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[Wendy] "Oh, how lovely to fly."
[Peter] "I'll teach you how to jump on the wind's back, and then away we go." ( . . . )
"I say, how do you do it?" asked John, rubbing his knee. He was quite a practical boy.
"You just think lovely wonderful thoughts," Peter explained, "and they lift you up in the air."
From Peter Pan by J. M. Barrie (1911)
For some people lucid dreams and flying dreams seem so closely related that they confuse the two. And for good reason, as I suspect that if LDE took a poll of favorite activities of lucid dreamers, that flying would top the list. That delicious feeling of freedom, the sheer naughtiness of breaking the law of gravity, the opening of almost infinite avenues of exploration, creates an experience that many lucid dreamers choose to repeat again, and again. "Second to the right, and straight on till morning."
But how do we manage to lift off the ground and fly in our lucid dreams? By simply "thinking lovely wonderful thoughts"? By jumping Superman style into the air? A few possibilities:
1. Floating above the ground, like a balloon.
2. Levitating by power of will;
3. "Swimming" in the air;
4. Flapping your arms like a bird;
5. After a jump takeoff, flying Superman style, body horizontal, arms extended.
6. Flying with wings, after transforming into a being or animal with wings, such as an angel, dragon, or eagle.
7. Flying/levitating as a ball of light or as a ball of energy.
I've experienced most of these, but this even this list only describes some of the more well-known variations of "independent" (no flying carpets or airplanes!) dream flying. Other more esoteric possibilities exist. For example, at one point some years ago when I'd fly "Superman style", I often zoom into warp speed into a gray zone, losing the dreamscape. I found this rather annoying, as I very much enjoyed exploring dreamscapes by flying over them slowly. In response to this situation a "Sufi" in a dream instructed me in the following technique to me for slow, controlled flying: "Fly with your body semi-horizontal, but with your head and shoulders extended back, your arms stretched behind you in a sort of wing like position. When you fly, your chest goes first like the bow of a ship."
It looks like this:
The dreamer leads with the chest, with the arms wide stretched behind, pointing more or less in the same direction as the legs, but if seen from above, making a > shape, with the chest as the point of the >. I've tried this flying position out on several occasions, and it's worked like a charm. Using this technique I fly at about 15 mph, a perfect speed for sightseeing. This position has also worked well for participants in my dream classes who needed to learn control, who’ve tried it out while lucid. Perhaps you also have some unusual flying techniques you’d like to share.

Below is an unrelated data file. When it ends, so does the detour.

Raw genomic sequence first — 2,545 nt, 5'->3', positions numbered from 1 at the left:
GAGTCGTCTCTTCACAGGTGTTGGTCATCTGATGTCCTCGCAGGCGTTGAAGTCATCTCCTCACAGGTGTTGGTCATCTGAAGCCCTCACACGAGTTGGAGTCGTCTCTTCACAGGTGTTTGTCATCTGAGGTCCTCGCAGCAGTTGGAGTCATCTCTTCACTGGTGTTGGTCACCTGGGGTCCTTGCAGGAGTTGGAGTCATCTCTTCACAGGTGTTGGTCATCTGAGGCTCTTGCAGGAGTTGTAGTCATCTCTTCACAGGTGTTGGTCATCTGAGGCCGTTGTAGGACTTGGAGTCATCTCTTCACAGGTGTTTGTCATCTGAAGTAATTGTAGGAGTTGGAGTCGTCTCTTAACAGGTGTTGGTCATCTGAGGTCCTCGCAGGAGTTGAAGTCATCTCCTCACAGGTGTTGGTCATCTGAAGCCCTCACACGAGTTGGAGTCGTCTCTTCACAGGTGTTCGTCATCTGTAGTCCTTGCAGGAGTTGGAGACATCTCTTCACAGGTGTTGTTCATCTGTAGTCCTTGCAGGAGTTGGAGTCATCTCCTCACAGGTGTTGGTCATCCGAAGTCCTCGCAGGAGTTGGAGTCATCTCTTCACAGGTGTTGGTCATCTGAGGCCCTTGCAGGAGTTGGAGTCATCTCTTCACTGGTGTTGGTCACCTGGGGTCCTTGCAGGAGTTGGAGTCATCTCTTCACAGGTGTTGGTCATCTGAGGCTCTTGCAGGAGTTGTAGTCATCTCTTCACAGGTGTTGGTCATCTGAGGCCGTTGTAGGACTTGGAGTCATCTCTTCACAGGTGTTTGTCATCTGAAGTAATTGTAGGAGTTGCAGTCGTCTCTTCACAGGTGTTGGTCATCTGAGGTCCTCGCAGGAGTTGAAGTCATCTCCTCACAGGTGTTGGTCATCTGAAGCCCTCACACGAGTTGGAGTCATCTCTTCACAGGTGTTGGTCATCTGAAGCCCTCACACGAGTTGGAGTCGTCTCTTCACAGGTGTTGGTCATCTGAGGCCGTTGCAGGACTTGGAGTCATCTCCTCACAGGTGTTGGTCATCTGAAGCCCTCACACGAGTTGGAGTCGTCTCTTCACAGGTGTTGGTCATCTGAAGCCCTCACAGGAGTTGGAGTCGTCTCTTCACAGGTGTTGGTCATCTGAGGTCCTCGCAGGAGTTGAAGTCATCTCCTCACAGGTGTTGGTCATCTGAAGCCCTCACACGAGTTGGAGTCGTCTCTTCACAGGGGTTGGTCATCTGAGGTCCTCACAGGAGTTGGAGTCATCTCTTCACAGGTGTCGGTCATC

In some dreams we fly as if born to it, in other dreams, even lucid dreams, we may have trouble getting off the ground. Often this relates to the degree of lucidity attained (see "The Lucidity Continuum" at https://www.academia.edu/7064628/The_Lucidity_Continuum for more information) but on occasion even fully lucid dreamers may find themselves heavy and earthbound. In such cases, what other factors may come into play?
Perhaps you fly in dreams more easily under sunny skies, or in the dark of the moon? Do dream reality weather conditions make a difference? How about the weather conditions in physical reality, the phase of the moon, sunspot activity, or even astrological configurations?
Also, does the power of flight come entirely from within, or do we on occasion have help from outside forces or even entities? On some occasions while flying I've felt something like invisible hands pulling me along - and to my surprise a few times I've actually seen a pair of disembodied hands holding onto mine! Although unusual, other lucid dreamers have reported similar phenomena. How about you?
Dream magic certainly plays a part in flying, ranging from psychological factors like the power of belief, to the ability of dreamers to clearly focus their intent. Sometimes we fly easily without even thinking about it, and while on some occasions doubt may incapacitate us, on others it may have no effect at all. (For more information on dream magic, see the September, 2005 LDE, "Harry Potter and the Lucid Dream Exchange Challenge", at https://www.academia.edu/23949920/Harry_Potter_and_the_Lucid_Dream_Exchange_Challenge_Trying_out_Spells_from_the_Hogwarts_Universe )
The Challenge: Exploring Dream Flight
When you next gain lucidity in a lucid dream (where you know that you dream while you dream) go flying. Try out a new flying technique if you like, or fall back on a favorite, but in either case pay attention to: 1. How you get off the ground; 2. What you do to stay up in the air; 3. Your dreambody flying position(s); and most importantly, 4. How does it feel to fly? Once in the air, how well you can steer? Can you control your speed? If so how? How slow can you fly? How fast? How high? How low? What happens when you change your flying position? If you have time, land and try another technique. Record your experiences while flying in your dream journal in as much detail as possible, including your degree of lucidity. If you've flown this way before, how did your experience this time compare? Include drawings and diagrams if appropriate, and if you feel comfortable sharing your lucid flying dreams send them to LDE. And if you use a unique method for flying in lucid dreams not touched on here, please let us know, and make sure to include "how to" details!
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